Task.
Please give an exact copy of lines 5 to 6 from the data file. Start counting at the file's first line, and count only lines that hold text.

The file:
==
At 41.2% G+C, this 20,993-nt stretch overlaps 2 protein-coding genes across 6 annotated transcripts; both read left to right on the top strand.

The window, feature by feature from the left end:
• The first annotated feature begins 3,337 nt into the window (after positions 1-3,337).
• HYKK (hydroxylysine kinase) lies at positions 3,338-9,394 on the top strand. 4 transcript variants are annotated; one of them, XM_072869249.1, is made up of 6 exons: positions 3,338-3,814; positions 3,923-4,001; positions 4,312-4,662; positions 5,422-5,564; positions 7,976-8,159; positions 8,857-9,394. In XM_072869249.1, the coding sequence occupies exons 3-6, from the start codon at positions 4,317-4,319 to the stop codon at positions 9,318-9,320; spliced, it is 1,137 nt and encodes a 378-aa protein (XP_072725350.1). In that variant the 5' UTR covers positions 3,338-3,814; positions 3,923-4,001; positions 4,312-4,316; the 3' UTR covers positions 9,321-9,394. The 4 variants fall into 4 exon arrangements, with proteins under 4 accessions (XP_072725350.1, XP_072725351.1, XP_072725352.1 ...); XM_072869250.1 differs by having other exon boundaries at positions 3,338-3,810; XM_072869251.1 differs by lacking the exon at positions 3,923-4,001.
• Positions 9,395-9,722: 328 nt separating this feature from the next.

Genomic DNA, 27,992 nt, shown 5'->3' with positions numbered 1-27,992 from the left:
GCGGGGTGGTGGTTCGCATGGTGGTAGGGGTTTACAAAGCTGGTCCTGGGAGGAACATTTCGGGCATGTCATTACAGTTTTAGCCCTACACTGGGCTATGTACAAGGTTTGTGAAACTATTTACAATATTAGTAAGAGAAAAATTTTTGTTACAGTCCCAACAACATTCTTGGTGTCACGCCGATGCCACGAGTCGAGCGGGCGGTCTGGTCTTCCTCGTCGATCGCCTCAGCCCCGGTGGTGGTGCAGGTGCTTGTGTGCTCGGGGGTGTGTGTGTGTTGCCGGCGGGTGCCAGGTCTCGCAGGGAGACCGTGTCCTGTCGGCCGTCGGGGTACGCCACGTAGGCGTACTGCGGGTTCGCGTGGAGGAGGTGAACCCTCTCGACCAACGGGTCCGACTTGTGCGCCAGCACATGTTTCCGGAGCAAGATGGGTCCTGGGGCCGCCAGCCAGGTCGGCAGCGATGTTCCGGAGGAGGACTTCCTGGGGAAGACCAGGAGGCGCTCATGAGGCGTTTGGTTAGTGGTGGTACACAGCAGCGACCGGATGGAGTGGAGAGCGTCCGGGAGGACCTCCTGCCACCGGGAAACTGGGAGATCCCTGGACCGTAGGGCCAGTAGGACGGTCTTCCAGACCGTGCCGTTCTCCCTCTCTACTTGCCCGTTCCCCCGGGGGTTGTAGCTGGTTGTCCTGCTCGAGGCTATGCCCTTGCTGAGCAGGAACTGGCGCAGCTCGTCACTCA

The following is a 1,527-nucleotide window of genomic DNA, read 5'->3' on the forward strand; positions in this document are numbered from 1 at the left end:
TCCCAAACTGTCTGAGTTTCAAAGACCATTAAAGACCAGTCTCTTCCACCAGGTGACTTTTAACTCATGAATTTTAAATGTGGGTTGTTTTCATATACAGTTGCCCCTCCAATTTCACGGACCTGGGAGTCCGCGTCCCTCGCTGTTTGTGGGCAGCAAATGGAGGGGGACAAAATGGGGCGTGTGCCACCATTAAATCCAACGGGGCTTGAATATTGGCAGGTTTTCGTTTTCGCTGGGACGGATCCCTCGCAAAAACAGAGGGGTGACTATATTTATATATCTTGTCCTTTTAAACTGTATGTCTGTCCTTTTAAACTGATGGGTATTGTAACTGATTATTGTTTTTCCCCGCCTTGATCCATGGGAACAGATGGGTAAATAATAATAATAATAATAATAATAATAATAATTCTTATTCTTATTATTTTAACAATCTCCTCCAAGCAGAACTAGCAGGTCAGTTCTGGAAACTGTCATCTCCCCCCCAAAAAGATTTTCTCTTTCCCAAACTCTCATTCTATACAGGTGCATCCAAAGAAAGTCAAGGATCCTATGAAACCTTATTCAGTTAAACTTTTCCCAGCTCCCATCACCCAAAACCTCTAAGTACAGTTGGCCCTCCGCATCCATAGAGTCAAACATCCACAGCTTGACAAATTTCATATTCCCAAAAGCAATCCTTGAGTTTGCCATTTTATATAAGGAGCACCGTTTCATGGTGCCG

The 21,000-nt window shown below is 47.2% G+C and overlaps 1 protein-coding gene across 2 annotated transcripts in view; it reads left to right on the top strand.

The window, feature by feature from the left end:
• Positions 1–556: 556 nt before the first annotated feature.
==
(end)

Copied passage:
• Positions 9,395-9,722: 328 nt separating this feature from the next.

Genomic DNA, 27,992 nt, shown 5'->3' with positions numbered 1-27,992 from the left: